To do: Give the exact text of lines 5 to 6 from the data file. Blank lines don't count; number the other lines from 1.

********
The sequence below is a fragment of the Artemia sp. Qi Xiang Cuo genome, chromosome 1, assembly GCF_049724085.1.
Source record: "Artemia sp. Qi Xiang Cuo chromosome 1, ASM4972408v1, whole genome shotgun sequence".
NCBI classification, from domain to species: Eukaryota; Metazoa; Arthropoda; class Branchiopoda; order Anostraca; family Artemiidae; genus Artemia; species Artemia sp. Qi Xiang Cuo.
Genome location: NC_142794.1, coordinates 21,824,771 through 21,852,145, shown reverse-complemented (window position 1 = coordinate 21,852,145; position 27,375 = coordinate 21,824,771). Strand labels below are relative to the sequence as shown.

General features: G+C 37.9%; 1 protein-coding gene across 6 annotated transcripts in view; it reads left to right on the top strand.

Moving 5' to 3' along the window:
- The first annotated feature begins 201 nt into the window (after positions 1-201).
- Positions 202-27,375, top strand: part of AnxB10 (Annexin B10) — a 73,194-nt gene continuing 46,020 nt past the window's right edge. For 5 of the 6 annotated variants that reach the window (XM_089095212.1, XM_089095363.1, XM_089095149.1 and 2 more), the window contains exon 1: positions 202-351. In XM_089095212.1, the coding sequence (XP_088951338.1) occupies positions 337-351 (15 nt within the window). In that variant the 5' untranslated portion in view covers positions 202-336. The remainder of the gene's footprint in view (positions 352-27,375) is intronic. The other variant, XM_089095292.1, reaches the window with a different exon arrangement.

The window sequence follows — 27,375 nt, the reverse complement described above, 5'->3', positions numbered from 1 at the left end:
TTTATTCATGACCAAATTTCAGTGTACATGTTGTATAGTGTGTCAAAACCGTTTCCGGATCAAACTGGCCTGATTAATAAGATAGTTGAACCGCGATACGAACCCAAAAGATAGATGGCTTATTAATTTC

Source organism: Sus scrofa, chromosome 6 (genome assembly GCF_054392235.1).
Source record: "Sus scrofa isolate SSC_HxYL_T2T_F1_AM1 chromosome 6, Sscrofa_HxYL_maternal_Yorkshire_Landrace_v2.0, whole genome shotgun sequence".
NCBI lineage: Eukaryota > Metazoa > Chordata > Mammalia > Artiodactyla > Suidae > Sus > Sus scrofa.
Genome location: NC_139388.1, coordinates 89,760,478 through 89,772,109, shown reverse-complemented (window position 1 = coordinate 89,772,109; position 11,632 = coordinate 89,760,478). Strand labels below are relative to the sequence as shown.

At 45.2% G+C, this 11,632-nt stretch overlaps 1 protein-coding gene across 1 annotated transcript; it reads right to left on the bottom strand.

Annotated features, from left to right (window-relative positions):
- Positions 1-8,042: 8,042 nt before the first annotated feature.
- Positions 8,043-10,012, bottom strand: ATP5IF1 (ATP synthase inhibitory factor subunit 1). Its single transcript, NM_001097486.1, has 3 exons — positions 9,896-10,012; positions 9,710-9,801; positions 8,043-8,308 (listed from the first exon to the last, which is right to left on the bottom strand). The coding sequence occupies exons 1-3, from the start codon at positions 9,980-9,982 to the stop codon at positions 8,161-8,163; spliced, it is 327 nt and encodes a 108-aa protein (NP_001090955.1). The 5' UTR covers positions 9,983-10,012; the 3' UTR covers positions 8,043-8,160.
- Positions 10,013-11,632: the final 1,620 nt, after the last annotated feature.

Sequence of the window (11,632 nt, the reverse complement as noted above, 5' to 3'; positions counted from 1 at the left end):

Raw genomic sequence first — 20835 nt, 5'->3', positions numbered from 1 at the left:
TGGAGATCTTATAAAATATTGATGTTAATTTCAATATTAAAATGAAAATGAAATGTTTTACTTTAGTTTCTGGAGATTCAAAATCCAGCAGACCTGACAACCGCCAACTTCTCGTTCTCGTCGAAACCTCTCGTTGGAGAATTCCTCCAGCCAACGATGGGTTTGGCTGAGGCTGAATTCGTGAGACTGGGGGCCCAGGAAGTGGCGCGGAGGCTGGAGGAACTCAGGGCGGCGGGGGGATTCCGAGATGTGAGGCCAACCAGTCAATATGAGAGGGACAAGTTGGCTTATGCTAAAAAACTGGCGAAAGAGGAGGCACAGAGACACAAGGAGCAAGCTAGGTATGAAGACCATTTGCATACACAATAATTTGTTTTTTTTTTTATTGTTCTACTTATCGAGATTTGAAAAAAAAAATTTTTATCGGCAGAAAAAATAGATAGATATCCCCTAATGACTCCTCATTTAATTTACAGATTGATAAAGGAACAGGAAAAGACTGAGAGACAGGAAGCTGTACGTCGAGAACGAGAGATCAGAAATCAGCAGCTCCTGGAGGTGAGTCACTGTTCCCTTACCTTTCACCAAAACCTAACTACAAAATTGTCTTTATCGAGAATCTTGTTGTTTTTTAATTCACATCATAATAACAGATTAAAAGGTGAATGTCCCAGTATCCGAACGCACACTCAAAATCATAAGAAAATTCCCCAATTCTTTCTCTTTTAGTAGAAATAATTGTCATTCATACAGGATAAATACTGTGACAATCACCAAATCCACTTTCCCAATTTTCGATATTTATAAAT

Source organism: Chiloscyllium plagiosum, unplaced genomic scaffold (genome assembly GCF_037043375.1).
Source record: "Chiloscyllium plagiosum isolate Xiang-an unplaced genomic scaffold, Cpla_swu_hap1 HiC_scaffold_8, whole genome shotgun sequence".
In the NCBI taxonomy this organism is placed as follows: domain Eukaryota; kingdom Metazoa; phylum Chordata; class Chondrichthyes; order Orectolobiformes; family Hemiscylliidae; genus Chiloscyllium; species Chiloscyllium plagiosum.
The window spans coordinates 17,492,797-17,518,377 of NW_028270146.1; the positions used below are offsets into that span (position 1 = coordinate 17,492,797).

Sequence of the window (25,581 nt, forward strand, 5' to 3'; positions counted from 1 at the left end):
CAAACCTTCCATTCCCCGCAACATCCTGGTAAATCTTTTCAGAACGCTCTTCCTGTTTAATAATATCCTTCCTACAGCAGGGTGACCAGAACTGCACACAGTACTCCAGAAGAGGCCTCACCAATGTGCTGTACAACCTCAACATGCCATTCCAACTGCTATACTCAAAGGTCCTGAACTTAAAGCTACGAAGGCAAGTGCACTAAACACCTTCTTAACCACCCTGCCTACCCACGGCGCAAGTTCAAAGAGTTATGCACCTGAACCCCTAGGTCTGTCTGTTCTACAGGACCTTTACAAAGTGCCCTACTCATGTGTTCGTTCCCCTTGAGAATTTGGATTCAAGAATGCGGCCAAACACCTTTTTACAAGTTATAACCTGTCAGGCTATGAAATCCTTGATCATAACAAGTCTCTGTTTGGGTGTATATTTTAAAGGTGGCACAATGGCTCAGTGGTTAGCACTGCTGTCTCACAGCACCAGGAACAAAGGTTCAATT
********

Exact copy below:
General features: G+C 37.9%; 1 protein-coding gene across 6 annotated transcripts in view; it reads left to right on the top strand.

Moving 5' to 3' along the window: